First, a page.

Danilo vs. Carmelo: a spirited battle of ridiculously Italian first names.

A Time To Reflect On Where The Knicks Were This Summer

After failing to get LeBron James in the off-season, followed by a pre-season loss to the Minnesota Timberwolves, things looked bleak this summer, but what a difference a few months makes.  Antony Marino takes us through the lows of our past, up to the highs of our present (without using drugs):

Good afternoon, children. The day after another thrilling Knicks victory, I think it only right to look back at the summer that was and was not. I, like many of our loyal followers, had anticipated the Summer of 2010 years in advance. Unlike summers prior when all I had to look forward to was defending the merits of Renaldo Balkman (“He is, by far, the best dreadlocked Knick since Jamison Brewer, and his weed is fantastic”) or watching Nate Robinson courageously defy the Las Vegas Summer League age restriction policies into his mid-thirties, there was actual cause for legitimate excitement.

This would be the summer that the Knicks finally had the cap room and, conceivably, the know-how to make wholesale changes to a moribund roster. Gone were the affable chuckers (Harrington, Al), the gimpy veterans (McGrady, Tracy), and the uncoordinated fat kids (Duhon, Chris). In came an influx of cap money and a puncher’s chance at the greatest free agency class in league history. We wanted LeBron. I know it, you know it, LeBron knows it. When Donnie Walnuts signed Amare Stoudemire to a near $100 million deal, I considered it a prelude to the arrival of another star. Sure, Amare was a great pick up, but with his questionable knees, work ethic and fashion sense (high shorts and recspecs?!) seemed to be the bait for another big fish…

When The Decision occurred two things happened. One, the brave young members of the Greenwich Boys & Girls Club could finally afford to install the infinity pool they had so pined for. Two, LeBron James was gone. To South Beach. With Satan Riley. And Dwayne Wade. And Charles Smith Chris Bosh. Knicks fans, comforted only by their thankful geographic distance from the City of Cleveland, are a tough bunch however, and had to move on from this disappointment. But move on to what? Amare and a pudgy Larry Brown castoff were to lead this clan of career losers coached by Pringles salesmen and signed by everyone’s mean grandpa. With Landry “No Seriously, Who?” Fields and the palest man in college basketball being the team’s only draft picks, coupled with the fact that Danilo Gallinari showed up to training camp looking like a Barilla quality control tester, things looked very bleak indeed.

The team struggled to gel in preseason. Raymond Felton had no concept of the pick and roll and Amare Stoudemire refused to pass out of double teams. Gallinari’s shot was off, Anthony Randolph seemed perpetually concussed and Eddy Curry continued to exist. As the losses mounted in November, the Knicks seemed headed for another decade of irrelevance, mismanagement and sexual misconduct (just a hunch, Donnie you scoundrel).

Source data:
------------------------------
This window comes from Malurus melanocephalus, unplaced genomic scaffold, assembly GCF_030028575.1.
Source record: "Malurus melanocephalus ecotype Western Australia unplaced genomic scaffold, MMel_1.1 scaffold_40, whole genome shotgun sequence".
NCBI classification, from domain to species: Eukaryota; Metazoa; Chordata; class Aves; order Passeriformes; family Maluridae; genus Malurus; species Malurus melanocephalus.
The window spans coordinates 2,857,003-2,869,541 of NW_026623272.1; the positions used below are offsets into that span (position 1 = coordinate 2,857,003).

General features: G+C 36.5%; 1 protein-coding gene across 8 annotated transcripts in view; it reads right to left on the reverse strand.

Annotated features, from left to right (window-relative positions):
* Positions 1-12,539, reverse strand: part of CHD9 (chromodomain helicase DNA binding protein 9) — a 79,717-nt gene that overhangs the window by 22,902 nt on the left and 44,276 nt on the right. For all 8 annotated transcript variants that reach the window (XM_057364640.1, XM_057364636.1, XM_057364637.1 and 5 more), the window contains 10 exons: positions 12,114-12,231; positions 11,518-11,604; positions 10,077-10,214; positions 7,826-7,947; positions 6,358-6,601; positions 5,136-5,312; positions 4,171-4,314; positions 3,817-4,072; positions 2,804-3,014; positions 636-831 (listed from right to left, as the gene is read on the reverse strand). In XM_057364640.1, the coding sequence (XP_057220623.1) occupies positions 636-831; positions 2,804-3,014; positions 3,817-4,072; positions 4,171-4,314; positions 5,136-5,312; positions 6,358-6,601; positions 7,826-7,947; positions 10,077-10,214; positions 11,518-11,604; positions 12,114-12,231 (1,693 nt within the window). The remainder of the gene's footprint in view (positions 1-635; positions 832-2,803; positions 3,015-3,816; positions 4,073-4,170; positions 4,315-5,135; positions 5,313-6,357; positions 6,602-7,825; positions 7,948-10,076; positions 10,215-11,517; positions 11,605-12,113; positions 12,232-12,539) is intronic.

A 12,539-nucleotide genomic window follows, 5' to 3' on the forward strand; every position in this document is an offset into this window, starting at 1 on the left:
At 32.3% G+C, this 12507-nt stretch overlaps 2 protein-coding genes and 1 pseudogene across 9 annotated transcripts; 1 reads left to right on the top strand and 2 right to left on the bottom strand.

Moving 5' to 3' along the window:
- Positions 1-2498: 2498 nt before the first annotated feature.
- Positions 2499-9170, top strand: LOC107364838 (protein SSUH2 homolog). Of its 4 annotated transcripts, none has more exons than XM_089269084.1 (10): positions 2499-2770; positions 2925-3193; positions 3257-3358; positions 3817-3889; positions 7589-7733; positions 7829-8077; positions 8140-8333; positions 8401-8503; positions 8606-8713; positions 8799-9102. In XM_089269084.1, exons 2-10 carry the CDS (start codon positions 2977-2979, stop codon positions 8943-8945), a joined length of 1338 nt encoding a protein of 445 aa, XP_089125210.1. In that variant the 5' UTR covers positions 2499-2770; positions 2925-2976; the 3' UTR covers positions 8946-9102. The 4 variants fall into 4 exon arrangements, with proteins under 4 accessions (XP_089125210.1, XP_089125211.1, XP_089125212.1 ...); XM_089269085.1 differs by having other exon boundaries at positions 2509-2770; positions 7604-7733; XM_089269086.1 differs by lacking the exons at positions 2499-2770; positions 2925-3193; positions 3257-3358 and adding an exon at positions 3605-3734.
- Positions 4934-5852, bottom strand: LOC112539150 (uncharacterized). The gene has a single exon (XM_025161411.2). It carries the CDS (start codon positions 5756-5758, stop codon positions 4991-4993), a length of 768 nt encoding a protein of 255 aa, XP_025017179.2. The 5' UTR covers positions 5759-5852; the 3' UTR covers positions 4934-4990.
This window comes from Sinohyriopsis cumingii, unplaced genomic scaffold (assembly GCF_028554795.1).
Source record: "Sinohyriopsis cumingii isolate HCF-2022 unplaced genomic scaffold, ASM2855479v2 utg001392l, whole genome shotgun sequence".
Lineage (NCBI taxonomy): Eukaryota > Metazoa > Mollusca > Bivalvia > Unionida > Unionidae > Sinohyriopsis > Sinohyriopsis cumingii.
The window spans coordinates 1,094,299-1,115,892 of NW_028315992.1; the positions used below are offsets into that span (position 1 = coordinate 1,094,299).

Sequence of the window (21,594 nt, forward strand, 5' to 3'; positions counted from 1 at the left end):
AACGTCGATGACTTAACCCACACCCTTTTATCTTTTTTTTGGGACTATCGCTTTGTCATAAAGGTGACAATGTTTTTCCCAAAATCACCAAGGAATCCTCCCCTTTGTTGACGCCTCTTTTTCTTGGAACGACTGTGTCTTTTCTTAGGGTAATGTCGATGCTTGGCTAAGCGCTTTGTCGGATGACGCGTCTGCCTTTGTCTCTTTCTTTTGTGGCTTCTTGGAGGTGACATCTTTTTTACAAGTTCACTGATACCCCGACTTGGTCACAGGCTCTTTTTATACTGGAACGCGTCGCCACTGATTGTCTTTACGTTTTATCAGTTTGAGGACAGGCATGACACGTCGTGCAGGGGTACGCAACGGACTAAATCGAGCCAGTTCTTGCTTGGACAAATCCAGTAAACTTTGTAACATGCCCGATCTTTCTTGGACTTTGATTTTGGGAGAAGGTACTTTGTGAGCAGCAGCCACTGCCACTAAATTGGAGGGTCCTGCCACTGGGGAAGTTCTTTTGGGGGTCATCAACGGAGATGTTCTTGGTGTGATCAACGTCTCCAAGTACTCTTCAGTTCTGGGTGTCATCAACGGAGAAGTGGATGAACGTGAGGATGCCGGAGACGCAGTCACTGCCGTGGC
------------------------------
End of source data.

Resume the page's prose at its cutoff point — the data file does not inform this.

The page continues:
And yet through the blown leads, flat first quarters and bad losses, there seemed to be a glimmer of hope in Amare Stoudemire. He was indefatigable on the offensive end, and showed newfound pride defending the rim. He backed down from no one, and a formerly rudderless supporting cast seemed to take notice.

By mid-November, Amare Stoudemire and Raymond Felton were both playing at a All-Star levels; trusting teammates and moving the basketball like a high school team (that’s a good thing). The Knicks started beating up on weak opponents, and had won twelve out of thirteen before lacing up against the Denver Nuggets on Sunday afternoon. The New Yorkers would finally face a talented team with a franchise player. The surging Knicks could simultaneously see where they measured up against quality opposition while contemplating the addition of the opponent’s finest player. Awesome.

When the dust settled, the Knicks withstood a typically brilliant outing from Carmelo Anthony, resulting in a team-oriented victory in front of an electrified Garden crowd. Knicks fans were left with questions such as, “Would Carmelo’s isolation game adapt to our ball movement offense?”, “Could anyone stop the Anthony/Stoudemire pick and roll?” and “Does art imitate Amare or does Amare imitate art?” Even pondering these shockingly plausible questions just a year ago would have been a practice of absurdity, but now there is cause for hope.